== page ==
Truth about persimmons

ArborDay101February 4, 2013

I am a tree enthusiast, I have been planting trees since I was 8 years old with my dad and grandpa. The more I read, I am not that familiar with persimmons. I planted 5 trees 3 years ago and they are growing like crazy. I bought American persimmons and they were 12-18 inches tall when I got them and in the last 3 years they are 10-13 feet tall but have not shown signs of blossoms and such? Is this normal? I am prunning the trees upwards to avoid damage from deer when they start to spread out. I planted another 8 last year and they grew 6 inches to 2 feet in one year (different areas planted). I just bought 6 more FUYU persimmons, which I'm right on the border of where they say they should be planted but I'll try them.

Here are my questions:
1.) what fertilizer should I use? as of now I'm just giving them the same rate of Miracle Grow that I would for Tomatoes
2.) Why aren't they blooming at all? am I being to anxious?
3.) Will all persimmons bear fruit? some say yes, some no?
4.) If I graft trees that are male will they bear fruit? or do you need male trees to pollinate the female's?
5.) some sites say American persimmon's will self pollinate with bee activity? is this true? Male or female
6.) since I planted different varieties will they cross pollinate?

Thanks ahead for all the incite, pleae don't beat me up too bad for the stupid questions.
NF

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lkz5ia

Don't need to use fertilizer if you are getting that vigorous growth from them, which also can prevent flowering if all energy diverted to green growth . Three years isn't very long time period, but if they were grafted they may bloom. Some persimmons are strictly male and never fruit. What is your purpose of these trees? if it is for eating and they are not grafted, then you may want to graft onto them.

    Bookmark   February 5, 2013 at 11:53AM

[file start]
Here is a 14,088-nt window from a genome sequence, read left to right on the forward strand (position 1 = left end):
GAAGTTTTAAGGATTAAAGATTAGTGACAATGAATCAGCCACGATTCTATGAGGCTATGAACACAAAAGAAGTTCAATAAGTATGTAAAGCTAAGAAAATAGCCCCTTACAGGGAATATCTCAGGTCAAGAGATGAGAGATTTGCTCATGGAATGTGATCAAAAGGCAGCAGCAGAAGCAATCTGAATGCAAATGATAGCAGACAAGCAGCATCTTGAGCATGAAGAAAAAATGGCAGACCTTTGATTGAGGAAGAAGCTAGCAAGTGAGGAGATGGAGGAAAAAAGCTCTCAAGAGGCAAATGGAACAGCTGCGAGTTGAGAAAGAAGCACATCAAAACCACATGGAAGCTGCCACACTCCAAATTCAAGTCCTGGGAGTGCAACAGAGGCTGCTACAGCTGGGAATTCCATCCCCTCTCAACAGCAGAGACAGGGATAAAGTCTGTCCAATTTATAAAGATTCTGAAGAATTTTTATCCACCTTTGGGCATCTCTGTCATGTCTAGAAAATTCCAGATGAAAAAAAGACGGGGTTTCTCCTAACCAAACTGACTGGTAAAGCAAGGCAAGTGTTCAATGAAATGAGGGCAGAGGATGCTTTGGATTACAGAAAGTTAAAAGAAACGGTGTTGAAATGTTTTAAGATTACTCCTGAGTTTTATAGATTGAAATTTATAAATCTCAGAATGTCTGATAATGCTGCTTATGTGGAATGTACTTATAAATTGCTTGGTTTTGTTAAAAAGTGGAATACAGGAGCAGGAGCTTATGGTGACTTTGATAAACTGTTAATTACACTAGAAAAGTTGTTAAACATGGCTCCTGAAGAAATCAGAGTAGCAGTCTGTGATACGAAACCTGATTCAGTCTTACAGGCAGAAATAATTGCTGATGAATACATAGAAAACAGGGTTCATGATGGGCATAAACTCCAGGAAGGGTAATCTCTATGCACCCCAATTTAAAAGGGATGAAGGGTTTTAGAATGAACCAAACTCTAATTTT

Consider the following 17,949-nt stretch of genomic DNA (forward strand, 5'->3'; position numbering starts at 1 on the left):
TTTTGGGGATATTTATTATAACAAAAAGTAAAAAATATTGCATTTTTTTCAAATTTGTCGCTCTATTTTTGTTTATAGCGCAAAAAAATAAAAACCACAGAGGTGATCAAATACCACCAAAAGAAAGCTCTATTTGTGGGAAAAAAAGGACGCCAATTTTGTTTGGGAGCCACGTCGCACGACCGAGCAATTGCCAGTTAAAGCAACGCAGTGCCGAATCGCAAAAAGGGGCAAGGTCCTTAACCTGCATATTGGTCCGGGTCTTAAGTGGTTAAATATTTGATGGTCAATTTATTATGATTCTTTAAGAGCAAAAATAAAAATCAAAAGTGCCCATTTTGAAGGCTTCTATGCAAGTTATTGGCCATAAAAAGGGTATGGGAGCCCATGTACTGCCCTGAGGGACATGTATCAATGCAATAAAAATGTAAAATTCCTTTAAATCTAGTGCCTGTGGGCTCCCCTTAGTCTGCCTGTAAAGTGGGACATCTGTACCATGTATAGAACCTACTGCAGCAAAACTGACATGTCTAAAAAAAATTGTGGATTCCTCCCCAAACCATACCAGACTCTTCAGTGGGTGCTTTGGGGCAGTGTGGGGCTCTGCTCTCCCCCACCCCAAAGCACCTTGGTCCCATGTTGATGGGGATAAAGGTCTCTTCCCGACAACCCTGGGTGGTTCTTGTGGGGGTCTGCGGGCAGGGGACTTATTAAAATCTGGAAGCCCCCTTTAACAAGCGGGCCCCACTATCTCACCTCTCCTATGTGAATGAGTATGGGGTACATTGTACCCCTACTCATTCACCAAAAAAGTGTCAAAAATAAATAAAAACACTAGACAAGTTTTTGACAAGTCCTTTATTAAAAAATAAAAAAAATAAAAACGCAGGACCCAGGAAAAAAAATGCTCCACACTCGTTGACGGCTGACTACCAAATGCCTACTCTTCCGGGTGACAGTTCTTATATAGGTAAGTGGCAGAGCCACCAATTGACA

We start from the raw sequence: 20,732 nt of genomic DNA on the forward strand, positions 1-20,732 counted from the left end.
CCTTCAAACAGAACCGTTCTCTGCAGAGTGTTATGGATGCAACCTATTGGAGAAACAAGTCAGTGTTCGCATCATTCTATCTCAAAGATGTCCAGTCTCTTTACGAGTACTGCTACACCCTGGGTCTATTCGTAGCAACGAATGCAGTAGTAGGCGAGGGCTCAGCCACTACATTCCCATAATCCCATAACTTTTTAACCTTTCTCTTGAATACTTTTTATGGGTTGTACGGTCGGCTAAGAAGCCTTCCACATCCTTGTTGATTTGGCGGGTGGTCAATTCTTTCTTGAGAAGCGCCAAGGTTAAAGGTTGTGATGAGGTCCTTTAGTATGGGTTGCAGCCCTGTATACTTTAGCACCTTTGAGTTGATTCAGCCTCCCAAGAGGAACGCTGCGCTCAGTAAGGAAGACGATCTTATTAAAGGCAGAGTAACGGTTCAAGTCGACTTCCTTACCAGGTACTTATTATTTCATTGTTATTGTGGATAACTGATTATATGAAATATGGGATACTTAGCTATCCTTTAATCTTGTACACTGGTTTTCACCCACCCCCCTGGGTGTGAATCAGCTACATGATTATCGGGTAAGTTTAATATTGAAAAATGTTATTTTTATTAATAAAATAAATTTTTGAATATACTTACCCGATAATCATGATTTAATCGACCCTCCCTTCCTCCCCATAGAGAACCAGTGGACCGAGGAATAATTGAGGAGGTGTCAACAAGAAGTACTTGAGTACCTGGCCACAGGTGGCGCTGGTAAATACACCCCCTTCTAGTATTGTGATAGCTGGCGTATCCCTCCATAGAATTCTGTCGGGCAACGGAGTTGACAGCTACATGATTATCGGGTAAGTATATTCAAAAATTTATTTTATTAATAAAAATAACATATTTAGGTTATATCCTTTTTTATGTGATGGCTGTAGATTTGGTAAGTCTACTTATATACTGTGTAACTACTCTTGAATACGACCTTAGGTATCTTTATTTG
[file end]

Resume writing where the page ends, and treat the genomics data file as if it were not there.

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charlieboring

Fuyu persimmons are self fertilizing and will bear fruit. Occasionally, stress may cause fruit to fall off prematurely. American persimmons are either male or female and only the female will bear fruit. I believe that is is possible to graft the male onto a female such that pollination can occur from the same tree. Different varieties may or may not pollinate each other; it depends upon the date of their blooming. Different varieites bloom at different times.

    Bookmark   February 5, 2013 at 12:39PM
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Tony(Zone 5. Omaha, Nebraska)

AD101,

I live in Omaha, NE. and I am doing a Kaki persimmons trial with winter protection. I don't think Fuyu will make it here without protection. In 2007, the temp in Omaha dropped to -19F. I think Ichi Kei Ki Jiro or Tam Kam for non-astringent persimmon. For Astrigent: Kyung San Ban Si, Nikita's Gift, Saijo, Sheng, or Rossyanka. See my winter protection for persimmon in the link below. Goodluck.

Tony

Here is a link that might be useful: Persimmon Winter Protection in Zone 5

    Bookmark   February 5, 2013 at 1:36PM
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creekweb(6,7)

Answers to your questions:

1.) what fertilizer should I use? as of now I'm just giving them the same rate of Miracle Grow that I would for Tomatoes

I�ve found that using a high nitrogen fertilizer in the early going (first few years) helps establish a larger more vigorous tree.

2.) Why aren't they blooming at all? am I being to anxious?

It usually takes at least 4 or 5 years for seedling persimmons to start blooming.

3.) Will all persimmons bear fruit ? some say yes, some no?